Four authors who use the oxymoronic terms “political science” and “social science” from UC Riverside, Vanderbilt (and one from Pepperdine, no less!) take it upon themselves to train Christian lab rats to behave. They begin by assuming President Biden’s mask mandate is the 11th commandment, and all Trump supporters must go to re-education camp where they will be nudged to act appropriately. (Notice that this is written in the prestigious journal of the National Academy of Sciences.)

Public health experts have advocated for wearing protective face masks to combat the COVID-19 pandemic, yet some populations are resistant. Can certain messages shift attitudes toward masks? We investigate the effect of value-consistent messages within a mask-skeptical population: White evangelicals in the United States. An experiment within a national survey of White evangelicals (n = 1,212) assigned respondents to one of three conditions: One group was given a religious message equating mask use with loving your neighbor, another was given a message by Donald Trump saying mask use is patriotic, and a control group received no message. Those exposed to the religious message were more likely to see mask use as important and were more supportive of mask mandates. Republican evangelicals exposed to the patriotism message had similar responses. These findings show that messages that align with individuals’ core values—in this case, religious tenets and patriotism—can shift certain views on mask use and government mask policies to combat COVID-19, even among a comparatively mask-resistant group.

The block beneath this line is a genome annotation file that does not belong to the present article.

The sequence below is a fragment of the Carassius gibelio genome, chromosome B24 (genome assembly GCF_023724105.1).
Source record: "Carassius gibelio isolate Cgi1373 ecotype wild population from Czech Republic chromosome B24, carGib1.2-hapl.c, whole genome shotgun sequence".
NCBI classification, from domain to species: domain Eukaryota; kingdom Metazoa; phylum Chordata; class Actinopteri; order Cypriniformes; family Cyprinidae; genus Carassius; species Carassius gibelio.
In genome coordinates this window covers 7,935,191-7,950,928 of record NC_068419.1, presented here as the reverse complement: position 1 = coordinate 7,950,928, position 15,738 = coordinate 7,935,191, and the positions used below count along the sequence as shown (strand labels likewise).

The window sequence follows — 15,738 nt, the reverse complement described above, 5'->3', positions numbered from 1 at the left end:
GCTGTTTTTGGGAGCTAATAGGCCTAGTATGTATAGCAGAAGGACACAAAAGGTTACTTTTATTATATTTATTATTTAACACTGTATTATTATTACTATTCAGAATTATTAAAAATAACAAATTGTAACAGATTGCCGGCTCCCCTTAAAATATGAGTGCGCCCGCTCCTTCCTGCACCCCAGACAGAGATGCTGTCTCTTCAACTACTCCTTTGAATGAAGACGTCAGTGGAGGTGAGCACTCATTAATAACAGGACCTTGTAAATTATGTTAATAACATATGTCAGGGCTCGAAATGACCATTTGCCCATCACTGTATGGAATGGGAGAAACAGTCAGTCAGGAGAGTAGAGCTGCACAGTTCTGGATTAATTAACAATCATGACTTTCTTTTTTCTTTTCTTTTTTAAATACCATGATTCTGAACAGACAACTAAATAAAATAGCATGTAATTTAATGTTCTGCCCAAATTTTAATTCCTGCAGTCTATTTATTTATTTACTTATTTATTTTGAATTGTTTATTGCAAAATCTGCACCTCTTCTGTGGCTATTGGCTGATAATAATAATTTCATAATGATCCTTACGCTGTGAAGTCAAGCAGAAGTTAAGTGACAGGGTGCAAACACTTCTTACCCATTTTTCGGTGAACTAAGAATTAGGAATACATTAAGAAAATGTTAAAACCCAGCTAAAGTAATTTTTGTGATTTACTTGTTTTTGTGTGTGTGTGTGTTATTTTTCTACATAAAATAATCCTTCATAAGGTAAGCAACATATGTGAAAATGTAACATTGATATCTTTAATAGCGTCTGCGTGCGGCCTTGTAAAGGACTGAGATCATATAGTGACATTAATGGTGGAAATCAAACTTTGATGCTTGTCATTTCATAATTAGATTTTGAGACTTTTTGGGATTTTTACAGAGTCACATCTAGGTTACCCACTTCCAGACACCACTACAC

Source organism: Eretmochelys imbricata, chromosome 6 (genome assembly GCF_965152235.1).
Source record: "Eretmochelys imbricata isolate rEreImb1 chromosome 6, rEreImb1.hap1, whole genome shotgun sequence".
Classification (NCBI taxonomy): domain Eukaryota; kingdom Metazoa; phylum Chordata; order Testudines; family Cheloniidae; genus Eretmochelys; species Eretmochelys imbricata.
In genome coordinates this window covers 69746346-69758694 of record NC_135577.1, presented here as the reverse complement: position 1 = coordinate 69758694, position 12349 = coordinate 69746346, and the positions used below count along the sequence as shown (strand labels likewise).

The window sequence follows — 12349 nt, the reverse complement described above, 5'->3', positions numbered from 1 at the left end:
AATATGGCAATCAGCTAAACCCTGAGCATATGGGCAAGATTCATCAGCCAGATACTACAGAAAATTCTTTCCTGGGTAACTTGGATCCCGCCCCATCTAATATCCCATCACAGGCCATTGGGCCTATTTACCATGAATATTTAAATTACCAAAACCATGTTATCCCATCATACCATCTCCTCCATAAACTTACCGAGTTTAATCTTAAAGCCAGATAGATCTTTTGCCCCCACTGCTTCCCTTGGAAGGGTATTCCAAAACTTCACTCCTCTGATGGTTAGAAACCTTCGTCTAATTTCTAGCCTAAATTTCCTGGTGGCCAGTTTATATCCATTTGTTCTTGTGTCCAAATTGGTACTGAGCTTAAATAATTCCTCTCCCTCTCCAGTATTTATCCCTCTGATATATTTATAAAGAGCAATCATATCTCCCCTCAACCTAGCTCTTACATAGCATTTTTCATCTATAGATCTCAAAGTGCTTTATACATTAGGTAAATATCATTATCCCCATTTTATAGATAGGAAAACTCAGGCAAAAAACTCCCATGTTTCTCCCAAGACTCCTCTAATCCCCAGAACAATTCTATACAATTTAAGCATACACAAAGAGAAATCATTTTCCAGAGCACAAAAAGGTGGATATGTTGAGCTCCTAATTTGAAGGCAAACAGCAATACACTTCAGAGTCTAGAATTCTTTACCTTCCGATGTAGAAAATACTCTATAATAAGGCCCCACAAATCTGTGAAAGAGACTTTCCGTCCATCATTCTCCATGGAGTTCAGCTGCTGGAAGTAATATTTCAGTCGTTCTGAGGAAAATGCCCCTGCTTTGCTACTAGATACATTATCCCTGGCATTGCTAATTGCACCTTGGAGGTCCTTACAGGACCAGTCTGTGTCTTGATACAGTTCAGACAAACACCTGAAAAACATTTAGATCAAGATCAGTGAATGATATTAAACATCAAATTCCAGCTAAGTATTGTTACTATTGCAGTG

White evangelicals? Sound the alarm! These authors are racists! Your jaw should have dropped as you read this – not just for their Ratomorphic Fallacy of treating 1,212 white evangelicals like lab rats, but the very clear deceit in their ‘controlled experiment’. They lied to them about what they were trying to do. They obviously did not believe anything they said about Donald Trump or loving one’s neighbor. They were just mouthing words to them in order to measure their responses, so that they could inform the thought police how best to get them to obey the mask mandate. Why beat non-cooperators in prison when you can ‘nudge’ them to behave with scientifically-constructed lies that might achieve the government-desired result? (must read: “How to Nudge an Elitist,” 11 June 2017).

To investigate, we considered opinions among White evangelical Christians. White evangelicals report less mask use and lower support for mask mandates. This group overwhelmingly supports and gets information from Trump. In addition, this group is more likely to endorse Christian nationalism and traditional gender roles, which are associated with opposition to pandemic-related restrictions and mask mandates.

Whoa! The mask is off! — the mask of ‘scientist’ they were wearing, that is. These authors are Democrat hacks and leftist activists, publishing in a science journal! They not only want to re-educate white evangelical Christians about government mandates to wear masks, they also want them to turn on Donald Trump, junk their Christian nationalism, and accept the new free-for-all sex roles where anybody can be any gender they want, including made-up ones. Have they no shame? Such pompous arrogance in a science journal should arouse a revolt!